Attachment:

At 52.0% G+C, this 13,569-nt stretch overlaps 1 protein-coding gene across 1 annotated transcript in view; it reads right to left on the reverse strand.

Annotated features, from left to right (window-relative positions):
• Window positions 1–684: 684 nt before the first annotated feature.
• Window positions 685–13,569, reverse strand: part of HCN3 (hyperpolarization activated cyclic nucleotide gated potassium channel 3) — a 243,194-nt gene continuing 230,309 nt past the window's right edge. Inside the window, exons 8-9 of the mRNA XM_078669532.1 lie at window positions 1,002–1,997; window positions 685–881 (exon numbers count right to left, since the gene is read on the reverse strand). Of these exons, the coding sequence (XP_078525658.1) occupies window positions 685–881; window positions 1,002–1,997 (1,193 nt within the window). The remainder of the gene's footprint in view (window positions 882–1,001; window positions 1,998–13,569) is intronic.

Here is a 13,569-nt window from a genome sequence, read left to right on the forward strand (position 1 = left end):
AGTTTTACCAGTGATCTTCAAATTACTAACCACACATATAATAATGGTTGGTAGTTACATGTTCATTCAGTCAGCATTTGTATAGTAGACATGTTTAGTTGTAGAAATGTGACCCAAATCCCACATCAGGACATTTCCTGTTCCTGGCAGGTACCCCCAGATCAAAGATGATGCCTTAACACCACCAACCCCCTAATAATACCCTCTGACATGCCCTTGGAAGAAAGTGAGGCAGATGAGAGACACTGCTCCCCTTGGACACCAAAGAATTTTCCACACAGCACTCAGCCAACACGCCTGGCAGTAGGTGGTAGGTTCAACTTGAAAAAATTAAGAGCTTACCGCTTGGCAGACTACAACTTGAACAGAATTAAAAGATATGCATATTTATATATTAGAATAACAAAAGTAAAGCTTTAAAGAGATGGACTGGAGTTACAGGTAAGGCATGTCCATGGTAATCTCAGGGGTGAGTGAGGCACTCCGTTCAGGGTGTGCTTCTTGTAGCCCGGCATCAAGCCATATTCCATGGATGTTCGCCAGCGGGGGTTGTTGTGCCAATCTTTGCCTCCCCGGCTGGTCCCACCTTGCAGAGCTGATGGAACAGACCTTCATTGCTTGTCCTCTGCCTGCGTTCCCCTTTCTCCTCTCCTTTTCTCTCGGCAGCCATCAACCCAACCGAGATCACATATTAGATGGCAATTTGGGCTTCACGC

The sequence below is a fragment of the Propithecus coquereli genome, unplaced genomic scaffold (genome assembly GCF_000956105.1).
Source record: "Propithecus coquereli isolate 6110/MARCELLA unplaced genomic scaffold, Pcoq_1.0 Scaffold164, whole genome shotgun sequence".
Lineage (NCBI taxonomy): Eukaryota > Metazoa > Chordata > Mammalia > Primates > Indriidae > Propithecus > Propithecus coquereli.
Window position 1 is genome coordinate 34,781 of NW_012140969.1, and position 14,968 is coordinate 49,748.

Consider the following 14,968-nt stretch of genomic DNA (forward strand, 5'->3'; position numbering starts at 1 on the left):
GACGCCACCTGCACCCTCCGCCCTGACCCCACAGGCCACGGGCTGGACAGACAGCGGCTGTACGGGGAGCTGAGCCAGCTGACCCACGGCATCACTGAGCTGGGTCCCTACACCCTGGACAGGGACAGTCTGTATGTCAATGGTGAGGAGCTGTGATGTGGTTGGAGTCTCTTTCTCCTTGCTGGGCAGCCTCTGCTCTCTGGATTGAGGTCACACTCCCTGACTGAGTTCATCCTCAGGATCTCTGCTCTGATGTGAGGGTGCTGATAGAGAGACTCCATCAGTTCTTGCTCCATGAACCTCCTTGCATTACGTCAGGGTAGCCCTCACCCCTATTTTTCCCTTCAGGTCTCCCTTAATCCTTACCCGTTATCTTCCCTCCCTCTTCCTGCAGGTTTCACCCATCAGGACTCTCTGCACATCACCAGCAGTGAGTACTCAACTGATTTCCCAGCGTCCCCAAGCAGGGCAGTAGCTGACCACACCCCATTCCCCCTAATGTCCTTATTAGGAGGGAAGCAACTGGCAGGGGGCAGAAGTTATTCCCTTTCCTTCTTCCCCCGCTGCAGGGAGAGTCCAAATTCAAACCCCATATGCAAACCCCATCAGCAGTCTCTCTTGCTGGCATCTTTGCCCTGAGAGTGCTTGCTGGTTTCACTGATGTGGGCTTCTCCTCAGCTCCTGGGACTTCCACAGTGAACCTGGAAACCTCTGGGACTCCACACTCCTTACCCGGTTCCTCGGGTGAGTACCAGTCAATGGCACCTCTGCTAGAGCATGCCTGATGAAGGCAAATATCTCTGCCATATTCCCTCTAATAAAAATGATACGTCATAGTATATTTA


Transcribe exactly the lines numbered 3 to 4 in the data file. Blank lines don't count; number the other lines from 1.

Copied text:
• Window positions 1–684: 684 nt before the first annotated feature.
• Window positions 685–13,569, reverse strand: part of HCN3 (hyperpolarization activated cyclic nucleotide gated potassium channel 3) — a 243,194-nt gene continuing 230,309 nt past the window's right edge. Inside the window, exons 8-9 of the mRNA XM_078669532.1 lie at window positions 1,002–1,997; window positions 685–881 (exon numbers count right to left, since the gene is read on the reverse strand). Of these exons, the coding sequence (XP_078525658.1) occupies window positions 685–881; window positions 1,002–1,997 (1,193 nt within the window). The remainder of the gene's footprint in view (window positions 882–1,001; window positions 1,998–13,569) is intronic.